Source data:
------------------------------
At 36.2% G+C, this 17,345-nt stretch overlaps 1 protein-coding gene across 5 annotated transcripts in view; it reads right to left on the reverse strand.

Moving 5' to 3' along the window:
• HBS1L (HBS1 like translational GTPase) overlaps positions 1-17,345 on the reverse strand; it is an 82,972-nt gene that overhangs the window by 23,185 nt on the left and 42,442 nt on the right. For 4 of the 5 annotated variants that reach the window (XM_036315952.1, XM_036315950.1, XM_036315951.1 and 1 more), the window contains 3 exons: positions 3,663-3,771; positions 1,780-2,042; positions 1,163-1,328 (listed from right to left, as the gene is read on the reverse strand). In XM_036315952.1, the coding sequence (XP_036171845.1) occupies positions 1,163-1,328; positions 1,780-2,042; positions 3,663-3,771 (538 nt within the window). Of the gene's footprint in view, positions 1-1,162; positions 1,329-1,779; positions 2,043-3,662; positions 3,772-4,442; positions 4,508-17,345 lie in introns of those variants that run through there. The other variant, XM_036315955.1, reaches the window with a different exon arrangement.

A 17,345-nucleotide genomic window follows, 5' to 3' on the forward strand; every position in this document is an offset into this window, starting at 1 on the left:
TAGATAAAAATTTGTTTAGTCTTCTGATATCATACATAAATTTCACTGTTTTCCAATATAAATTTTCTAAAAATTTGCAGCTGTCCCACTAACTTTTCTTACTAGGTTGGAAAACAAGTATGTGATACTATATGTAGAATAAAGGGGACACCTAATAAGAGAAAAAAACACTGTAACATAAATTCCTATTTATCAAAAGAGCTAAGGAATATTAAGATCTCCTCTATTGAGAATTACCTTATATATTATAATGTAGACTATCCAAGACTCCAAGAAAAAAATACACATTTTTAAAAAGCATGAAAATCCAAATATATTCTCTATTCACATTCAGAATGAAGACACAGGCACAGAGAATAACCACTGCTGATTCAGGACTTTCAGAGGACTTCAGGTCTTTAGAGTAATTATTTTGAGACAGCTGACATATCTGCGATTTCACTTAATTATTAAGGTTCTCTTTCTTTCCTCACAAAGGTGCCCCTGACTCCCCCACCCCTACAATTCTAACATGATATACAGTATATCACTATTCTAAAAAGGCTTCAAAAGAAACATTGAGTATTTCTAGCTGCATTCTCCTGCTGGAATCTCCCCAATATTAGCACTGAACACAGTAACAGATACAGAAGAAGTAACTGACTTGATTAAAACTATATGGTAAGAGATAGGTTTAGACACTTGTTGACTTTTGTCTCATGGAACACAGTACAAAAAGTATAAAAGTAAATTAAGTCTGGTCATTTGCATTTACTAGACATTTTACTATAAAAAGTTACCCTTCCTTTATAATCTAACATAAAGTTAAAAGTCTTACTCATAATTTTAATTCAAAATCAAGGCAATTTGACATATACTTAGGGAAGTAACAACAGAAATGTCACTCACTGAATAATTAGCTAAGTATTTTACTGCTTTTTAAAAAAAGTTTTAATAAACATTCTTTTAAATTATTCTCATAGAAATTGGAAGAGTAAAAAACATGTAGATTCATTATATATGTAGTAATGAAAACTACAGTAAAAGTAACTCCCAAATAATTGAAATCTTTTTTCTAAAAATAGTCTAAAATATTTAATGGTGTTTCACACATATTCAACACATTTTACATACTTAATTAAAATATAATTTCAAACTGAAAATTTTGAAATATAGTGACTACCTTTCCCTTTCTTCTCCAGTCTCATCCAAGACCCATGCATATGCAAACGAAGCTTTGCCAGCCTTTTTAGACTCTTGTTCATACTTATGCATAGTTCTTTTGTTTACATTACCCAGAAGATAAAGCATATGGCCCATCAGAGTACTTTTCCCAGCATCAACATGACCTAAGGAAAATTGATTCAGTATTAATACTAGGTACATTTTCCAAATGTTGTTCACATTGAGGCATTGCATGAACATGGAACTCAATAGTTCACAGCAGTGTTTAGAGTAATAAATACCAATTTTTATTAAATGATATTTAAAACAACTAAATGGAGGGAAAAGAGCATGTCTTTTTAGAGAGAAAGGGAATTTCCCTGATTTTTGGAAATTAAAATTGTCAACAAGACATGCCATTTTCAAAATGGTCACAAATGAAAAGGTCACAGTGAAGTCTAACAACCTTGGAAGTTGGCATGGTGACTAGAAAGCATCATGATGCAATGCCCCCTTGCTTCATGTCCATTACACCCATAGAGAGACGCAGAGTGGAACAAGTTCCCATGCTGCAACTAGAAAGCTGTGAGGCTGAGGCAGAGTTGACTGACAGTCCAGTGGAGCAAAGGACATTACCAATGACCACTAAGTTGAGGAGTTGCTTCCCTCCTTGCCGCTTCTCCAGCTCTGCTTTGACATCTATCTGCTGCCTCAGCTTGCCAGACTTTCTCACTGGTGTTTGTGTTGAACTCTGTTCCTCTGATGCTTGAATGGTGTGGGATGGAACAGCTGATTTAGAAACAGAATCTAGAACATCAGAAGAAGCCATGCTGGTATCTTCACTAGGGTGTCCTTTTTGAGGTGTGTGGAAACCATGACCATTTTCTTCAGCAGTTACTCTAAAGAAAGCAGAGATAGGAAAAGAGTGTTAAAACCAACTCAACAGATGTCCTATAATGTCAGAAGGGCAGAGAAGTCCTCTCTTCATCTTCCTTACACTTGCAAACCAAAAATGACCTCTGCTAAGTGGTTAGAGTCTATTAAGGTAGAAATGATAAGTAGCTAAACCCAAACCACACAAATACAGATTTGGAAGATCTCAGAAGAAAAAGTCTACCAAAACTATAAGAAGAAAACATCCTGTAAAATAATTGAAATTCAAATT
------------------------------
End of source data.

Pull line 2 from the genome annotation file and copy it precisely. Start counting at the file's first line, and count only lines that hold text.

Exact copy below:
Moving 5' to 3' along the window: